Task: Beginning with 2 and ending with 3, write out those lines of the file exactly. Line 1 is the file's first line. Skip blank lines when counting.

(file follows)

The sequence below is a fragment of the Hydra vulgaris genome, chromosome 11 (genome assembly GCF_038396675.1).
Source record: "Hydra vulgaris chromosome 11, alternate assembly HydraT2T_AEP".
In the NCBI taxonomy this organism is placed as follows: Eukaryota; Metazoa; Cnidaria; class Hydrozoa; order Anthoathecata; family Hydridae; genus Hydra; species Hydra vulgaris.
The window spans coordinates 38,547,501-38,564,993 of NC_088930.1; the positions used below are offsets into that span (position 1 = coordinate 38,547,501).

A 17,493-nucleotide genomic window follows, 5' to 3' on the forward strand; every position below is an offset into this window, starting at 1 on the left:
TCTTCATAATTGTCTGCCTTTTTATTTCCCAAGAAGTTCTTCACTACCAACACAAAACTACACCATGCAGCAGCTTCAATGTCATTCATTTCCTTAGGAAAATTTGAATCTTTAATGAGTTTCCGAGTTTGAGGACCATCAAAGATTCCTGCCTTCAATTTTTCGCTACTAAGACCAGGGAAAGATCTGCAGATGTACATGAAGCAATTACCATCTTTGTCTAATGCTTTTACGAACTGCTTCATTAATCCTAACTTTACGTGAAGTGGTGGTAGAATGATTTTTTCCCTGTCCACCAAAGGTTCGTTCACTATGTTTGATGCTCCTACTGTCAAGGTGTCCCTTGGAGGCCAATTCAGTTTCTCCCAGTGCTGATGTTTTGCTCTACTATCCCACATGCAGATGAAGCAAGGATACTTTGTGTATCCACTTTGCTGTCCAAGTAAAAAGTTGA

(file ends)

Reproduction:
Source record: "Hydra vulgaris chromosome 11, alternate assembly HydraT2T_AEP".
In the NCBI taxonomy this organism is placed as follows: Eukaryota; Metazoa; Cnidaria; class Hydrozoa; order Anthoathecata; family Hydridae; genus Hydra; species Hydra vulgaris.